4.60–8.00

24-h urine

 Potassium (mmol/24 h)

89

51–100

 Calcium (mmol/24 h)

0.25

2.5–7.5

 Magnesium (mmol/24 h)

2.92

1.0–10.5

 Phosphate (mmol/24 h)

9.44

16–42

 Creatinine (mmol/24 h)

7.45

7–18

 Calcium/creatinine (mmol/mmol)

0.03

> 0.2

RAAS system

Before high sodiuma

After high sodium

 

Plasma renin activity (ng /ml.h)

12.95

1.93

1.15–2.33

Angiotensin I (ng /ml)

16.45

3.76

0.07–1.5

Angiotensin II (pg /ml)

97.68

65.62

25–60

Aldosterone (pg / ml)

225.1

152.9

30–160

ARR (ng/dl:ng/ml.h)

1.74

7.92

< 20

High sodium load testa: the patient has intravenous infusion of 0.9% saline, at a rate of 500 ml/h for 4 h between 8:00 and 12:00 am, and takes blood tests of aldosterone, renin activity, angiotensin before and after infusion. In patients with GS or normal people, plasma aldosterone and renin activity will be inhibited, while in patients with primary aldosteronism, plasma aldosterone levels are not inhibited

Her thyroid function tests and glucocorticoid level were within the normal range, and autoimmune antibodies were negative, while the 25(OH)VD3 was 17.08 ng/mL (reference value: > 20 ng/ml). The PTH was 11.2 pg/ml (reference value: 15-65 pg/ml) at the local hospital, and returned to the normal range 2 days later. At our hospital the value was 32.66 pg/ml. Her chest X-ray and abdominal ultrasound were normal and the dual-energy x-rays showed osteopenia (T value was − 1.8). Laboratory results suggested hypokalemia, hypomagnesemia, hypocalciuria, metabolic alkalosis, and secondary hyperaldosteronism. These characteristics indicated GS. We also tested the serum electrolytes of the patient’s father and children, which showed normal results.

After obtaining informed consent from the patient and family members, genomic DNA was extracted from peripheral blood for SLC12A3 and other related genes of Bartter syndrome whole genome sequencing in the Changsha Kingmed Center for Clinical Laboratory. Genomic DNA was extracted via centrifugal column method, with Qiagen kit. Gene sequencing was performed as referred [3].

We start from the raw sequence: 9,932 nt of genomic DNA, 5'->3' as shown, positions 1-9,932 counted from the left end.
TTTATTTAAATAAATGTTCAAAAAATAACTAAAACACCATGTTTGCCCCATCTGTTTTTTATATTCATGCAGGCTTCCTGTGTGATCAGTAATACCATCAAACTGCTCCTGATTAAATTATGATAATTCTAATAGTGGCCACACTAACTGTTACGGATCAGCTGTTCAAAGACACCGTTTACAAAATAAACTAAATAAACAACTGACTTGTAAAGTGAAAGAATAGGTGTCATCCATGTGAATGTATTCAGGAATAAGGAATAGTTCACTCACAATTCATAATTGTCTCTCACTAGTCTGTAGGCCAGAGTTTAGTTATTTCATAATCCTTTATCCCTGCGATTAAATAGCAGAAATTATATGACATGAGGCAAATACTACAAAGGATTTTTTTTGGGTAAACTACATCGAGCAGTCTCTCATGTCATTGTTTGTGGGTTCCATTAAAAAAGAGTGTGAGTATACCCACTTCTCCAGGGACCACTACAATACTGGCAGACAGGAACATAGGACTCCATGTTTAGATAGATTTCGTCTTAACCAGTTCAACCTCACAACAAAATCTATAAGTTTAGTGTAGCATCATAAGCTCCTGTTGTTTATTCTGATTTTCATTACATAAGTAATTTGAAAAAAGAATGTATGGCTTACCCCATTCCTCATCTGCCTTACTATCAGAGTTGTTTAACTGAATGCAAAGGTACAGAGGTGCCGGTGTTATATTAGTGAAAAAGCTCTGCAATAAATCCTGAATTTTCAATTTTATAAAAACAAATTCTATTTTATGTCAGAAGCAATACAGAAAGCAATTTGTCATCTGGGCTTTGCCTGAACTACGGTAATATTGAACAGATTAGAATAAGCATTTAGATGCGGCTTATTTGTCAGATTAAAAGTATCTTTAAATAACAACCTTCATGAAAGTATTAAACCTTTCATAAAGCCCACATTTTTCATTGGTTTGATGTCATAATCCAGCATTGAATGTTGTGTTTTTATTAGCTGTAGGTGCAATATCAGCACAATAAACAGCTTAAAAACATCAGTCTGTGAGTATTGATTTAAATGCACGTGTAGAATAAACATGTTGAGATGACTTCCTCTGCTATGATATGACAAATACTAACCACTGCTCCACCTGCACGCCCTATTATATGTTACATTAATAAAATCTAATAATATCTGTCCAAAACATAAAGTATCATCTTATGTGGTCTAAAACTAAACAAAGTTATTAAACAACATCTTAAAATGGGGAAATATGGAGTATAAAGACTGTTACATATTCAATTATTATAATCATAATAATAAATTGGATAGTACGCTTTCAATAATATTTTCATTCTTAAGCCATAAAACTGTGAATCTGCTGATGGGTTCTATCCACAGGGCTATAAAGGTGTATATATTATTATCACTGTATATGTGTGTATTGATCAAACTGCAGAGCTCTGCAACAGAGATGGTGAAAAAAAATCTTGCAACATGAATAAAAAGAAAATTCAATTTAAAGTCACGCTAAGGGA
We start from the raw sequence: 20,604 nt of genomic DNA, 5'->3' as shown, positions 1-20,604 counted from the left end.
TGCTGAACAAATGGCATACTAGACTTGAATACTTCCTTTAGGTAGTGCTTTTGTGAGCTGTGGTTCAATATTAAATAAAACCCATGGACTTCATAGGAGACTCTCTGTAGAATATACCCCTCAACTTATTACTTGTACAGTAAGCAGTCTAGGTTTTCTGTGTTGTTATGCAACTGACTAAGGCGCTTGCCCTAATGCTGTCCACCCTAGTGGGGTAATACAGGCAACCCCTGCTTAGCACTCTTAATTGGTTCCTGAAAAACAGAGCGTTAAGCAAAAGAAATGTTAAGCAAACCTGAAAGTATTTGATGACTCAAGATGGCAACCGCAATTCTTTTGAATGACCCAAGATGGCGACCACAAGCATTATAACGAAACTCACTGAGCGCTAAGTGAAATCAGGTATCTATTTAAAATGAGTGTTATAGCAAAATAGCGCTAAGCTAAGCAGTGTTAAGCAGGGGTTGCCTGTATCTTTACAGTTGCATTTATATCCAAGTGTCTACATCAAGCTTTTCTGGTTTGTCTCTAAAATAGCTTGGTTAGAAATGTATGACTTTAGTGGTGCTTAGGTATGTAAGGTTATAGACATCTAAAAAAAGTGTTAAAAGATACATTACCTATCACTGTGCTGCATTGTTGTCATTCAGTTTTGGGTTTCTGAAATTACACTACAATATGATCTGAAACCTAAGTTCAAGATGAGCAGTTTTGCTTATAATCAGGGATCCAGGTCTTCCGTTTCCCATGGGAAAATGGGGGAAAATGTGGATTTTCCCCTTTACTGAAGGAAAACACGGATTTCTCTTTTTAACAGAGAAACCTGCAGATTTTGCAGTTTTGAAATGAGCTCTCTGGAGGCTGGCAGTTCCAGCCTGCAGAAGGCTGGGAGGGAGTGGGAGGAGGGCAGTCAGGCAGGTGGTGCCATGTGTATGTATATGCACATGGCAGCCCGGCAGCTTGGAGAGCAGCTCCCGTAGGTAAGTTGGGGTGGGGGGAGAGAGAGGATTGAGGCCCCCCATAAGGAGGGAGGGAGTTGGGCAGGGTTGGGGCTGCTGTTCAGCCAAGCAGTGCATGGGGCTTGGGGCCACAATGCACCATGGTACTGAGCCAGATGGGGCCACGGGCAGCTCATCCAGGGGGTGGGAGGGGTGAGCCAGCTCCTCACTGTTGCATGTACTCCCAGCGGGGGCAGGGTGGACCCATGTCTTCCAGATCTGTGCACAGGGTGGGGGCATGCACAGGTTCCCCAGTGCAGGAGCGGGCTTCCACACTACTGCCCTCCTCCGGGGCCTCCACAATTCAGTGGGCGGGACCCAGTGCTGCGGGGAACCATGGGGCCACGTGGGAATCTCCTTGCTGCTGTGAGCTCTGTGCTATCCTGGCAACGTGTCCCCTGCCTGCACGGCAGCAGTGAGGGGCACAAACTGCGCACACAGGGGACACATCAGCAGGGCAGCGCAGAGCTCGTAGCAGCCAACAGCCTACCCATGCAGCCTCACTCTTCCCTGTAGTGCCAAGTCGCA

We found that the patient was positive for SLC12A3 gene homozygous mutation (exon 17: nucleic acid mutation: c.2039delG, amino acid mutation: p.Gly680AspfsTer20). It was a frameshift mutation in exon 17, which began from the glycine in the No.680, mutated into aspartate, and leading to premature termination of NCCT protein in the No.700 amino acid (terminator codon TGA). To exclude the possibility that the c2039delG is heterozygous mutation with deletion of the other allele at this locus, we performed copy number variation (CNV) analysis using next-generation sequencing data, the result is shown in Additional file 1: Figure S1, confirming the c.2039delG is bi-allelic homozygous mutation. A heterozygous mutation in the same site was observed in the sequences of the patient’s father and her two children. C.2039delG was a novel mutation and has not been reported in SNP databases such as Exome Aggregation Consortium and 1000Genome. We also tested SLC12A1, KCNJ1, CLCNKB, BSND, CLCNKA/CLCNKB related to Bartter syndrome, showing negative results. Pedigree analysis was shown in Fig. 1, and the sequence map is shown in Fig. 2.
Fig. 1

Pedigree analysis

Fig. 2

Sequences of the patient, her children and her father. The above sequence column is the reference sequence, next are the sequence of the patient and her son, daughter, father, respectively. The columns below tested sequences are subtracted results of tested sequence and reference sequence, which show homozygous c.2039delG of the patient and heterozygous mutation of her children and father)

Discussion and conclusions